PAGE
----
All in all, J McNeill’s is a great little spot on Capel Street for those seeking out a more traditional pub experience vs a bar or club setting, but within easy walking distance of a wide variety of options if your afternoon or evening (or even morning, if you started just down the road at Slattery’s at 7 am – no judgement, I mean, we’ve recorded a Beer Ladies Podcast episode on early houses there, as you do) is just getting started…

Pub fireplaceWhere: J. McNeill’s Pub, 140 Capel St, North City, Dublin, D01 F9R2
Access from the city centre: Buses 13, 27, 54A, 77A, 123, 150, 151; 12ish minute walk
Food: Toasties and the usual peanuts and crisps
Sport: GAA, rugby, football, etc
TVs: Scattered here and there around the pub
Music: Trad session most evenings
Family-friendliness: Probably not the best spot for the littles
Pub-crawl-ability: High – Capel Street is lined with pubs and bars, including Slattery’s, The Boar’s Head, The Black Sheep and The Underdog, to pick just a few, with even more like The Beer Temple/The Oak and The Lord Edward just across the river…
Haunted: No obvious lore, but the walls look like they’ve seen things…
Local sites of note: Capel Street, Jervis Centre, National Leprechaun Museum, Henry Street shopping area
Other notes: Two lovely fireplaces
Socials: Facebook

Weirdo Guide to Dublin Pubs: The Boh

Bohemian Bar - Phibsboro - John Doyle, Proprietor
Copyright Archiseek

It seems to me that every time I’ve been into The Boh, I’ve been assigned an elderly gentleman as a discussion partner.

Indeed, it was no different on my most recent visit, when I stopped in for a pint to get a break from Storm Isha, which was not-quite-raging, but on its way in that direction. Given the abundance of wonderful pubs in this part of Dublin, I don’t come in as often as I might, but when I do stop by, I’m always struck by how well-restored the interior is, especially the ceiling – very much High Victorian, with its dark wood and etched-glass dividers around the bar. It doesn’t have quite the level of mosaic and mirrors as The Hut, just across the street, but the two pubs are very similar in date, décor, beer and clientele – this is officially an Old Man Pub.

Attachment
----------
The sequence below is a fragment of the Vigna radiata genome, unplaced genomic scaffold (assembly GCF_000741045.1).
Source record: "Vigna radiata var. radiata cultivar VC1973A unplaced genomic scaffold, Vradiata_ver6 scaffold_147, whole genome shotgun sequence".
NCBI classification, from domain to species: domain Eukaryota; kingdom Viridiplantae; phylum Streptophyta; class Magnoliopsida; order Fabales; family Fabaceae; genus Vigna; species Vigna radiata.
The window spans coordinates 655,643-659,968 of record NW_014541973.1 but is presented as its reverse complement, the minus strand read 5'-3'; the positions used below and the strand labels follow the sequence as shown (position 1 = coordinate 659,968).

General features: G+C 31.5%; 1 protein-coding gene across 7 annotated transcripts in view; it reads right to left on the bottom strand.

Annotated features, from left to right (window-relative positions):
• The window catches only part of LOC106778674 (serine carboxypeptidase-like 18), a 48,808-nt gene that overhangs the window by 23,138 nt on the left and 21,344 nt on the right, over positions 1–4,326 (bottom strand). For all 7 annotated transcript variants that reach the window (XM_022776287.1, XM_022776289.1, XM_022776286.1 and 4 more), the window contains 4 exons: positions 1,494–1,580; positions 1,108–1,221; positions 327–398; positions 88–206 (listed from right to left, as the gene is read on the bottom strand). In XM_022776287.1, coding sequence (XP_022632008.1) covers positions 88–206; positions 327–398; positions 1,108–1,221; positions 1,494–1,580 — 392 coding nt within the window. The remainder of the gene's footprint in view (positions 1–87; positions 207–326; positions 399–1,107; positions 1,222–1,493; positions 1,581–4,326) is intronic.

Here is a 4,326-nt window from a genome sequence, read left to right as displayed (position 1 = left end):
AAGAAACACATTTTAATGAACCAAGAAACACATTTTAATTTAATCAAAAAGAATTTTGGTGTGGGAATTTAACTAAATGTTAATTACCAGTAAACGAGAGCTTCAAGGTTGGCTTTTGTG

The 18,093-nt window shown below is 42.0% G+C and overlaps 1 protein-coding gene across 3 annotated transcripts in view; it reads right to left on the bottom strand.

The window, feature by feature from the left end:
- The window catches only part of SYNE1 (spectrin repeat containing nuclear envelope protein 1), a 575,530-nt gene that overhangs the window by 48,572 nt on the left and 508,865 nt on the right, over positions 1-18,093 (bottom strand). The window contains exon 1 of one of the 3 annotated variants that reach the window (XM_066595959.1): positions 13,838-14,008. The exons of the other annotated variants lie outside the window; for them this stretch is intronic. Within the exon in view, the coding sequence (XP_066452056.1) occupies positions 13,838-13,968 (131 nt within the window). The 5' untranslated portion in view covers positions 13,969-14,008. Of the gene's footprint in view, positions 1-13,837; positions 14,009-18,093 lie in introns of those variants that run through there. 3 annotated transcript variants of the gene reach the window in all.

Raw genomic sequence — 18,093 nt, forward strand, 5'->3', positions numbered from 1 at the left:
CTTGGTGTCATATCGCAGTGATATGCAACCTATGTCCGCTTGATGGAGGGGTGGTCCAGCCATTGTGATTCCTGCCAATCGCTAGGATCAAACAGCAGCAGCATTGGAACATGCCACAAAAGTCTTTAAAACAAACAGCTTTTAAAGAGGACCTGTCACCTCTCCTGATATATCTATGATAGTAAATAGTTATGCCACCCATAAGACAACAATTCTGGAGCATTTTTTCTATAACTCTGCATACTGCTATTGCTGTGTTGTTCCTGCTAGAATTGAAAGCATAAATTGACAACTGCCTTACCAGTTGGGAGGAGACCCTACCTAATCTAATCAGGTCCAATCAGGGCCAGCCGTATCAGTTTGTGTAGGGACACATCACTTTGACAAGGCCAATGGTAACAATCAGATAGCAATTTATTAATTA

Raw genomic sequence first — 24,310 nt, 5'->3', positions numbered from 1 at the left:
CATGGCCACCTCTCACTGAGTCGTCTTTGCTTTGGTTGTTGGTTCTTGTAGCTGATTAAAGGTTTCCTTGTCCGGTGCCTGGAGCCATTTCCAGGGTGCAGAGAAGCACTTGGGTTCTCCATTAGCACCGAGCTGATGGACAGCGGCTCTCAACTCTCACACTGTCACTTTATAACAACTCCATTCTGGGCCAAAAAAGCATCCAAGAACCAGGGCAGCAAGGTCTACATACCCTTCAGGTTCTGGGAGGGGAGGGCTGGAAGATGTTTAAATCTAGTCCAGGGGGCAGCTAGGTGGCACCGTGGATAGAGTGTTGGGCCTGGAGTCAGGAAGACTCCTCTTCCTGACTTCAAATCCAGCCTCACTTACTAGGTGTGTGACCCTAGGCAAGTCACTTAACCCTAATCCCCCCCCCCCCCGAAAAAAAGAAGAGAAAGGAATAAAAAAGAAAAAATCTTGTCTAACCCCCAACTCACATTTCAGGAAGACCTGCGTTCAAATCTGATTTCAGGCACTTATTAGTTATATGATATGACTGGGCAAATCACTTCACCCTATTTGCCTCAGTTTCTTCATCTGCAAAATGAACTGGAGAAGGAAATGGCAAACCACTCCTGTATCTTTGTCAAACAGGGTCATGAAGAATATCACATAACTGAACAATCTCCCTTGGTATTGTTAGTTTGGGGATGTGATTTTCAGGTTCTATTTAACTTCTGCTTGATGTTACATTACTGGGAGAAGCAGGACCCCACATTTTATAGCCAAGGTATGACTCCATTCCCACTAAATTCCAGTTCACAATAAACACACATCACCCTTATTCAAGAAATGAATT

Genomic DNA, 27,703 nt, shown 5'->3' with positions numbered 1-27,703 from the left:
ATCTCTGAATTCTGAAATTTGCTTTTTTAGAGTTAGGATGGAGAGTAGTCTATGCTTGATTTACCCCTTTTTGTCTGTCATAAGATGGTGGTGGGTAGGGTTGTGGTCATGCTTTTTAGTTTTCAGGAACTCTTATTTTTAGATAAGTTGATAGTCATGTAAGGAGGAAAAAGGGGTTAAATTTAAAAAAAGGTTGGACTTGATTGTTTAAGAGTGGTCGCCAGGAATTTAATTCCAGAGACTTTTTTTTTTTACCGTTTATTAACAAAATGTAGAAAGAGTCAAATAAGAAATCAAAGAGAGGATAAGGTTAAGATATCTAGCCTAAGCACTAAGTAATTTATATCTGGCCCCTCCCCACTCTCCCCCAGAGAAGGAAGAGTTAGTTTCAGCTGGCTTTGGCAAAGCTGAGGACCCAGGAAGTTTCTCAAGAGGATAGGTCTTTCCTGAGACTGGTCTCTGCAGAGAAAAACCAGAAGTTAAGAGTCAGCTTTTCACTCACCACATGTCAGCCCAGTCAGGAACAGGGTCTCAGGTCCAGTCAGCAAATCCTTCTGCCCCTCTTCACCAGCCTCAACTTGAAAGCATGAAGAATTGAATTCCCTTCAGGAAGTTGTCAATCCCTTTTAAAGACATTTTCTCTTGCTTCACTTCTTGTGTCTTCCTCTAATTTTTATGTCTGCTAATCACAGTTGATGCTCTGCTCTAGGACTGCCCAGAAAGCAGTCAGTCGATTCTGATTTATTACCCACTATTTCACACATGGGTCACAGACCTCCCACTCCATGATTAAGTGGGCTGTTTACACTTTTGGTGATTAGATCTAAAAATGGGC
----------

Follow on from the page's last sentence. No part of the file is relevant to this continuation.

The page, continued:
Taps at The BohAnd there’s much to be said for an Old Man Pub; there are plenty of friendly regulars (largely, though not entirely, from that specific demographic), quite often a more affordable pint and a some generally comfortable spots to sit and relax. There may not be any craft beer – the closest The Boh gets is with a few broadly-interchangeable Franciscan Well and Open Gate IPAs – but as the vast majority of their patrons are here for the Guinness and Beamish, it’s hardly surprising. First, though, a bit of context.

Inside The BohMore properly known as McGeough’s – The Bohemian, and situated on one side of Doyle’s Corner (opposite, er, Doyle’s Corner), it was previously under the same ownership; it was rebuilt in 1906-1907 (having originally gone up in the 1880s, most likely – the pub website may say 1807, but I would need a bit more convincing on that) by architect George L. O’Connor for John Doyle during his ownership. But as mentioned in our entry on Doyle’s Corner, this intersection was previously known as Dunphy’s Corner, with the inescapable Ulysses name-check, and its earlier context is well-explained over at Dublin by Pub. And it’s been known as The Bohemian for the better part of 120 years, if not more, so it comes by its association with Bohs (Bohemians FC to the uninitiated – as a season ticket holder for the women’s and men’s teams, and the parent of a youth player, I am very much initiated) honestly. Dalymount Park is mere steps away; it became the Bohs home ground in 1901, and people have been stopping off for pre- or post-game pints ever since – there’s a nice Bohs flag hanging in one corner of the pub, and the beer garden is often hopping after games. In fact, it was in the beer garden I was first assigned an elderly gentleman for a chat, a few years back.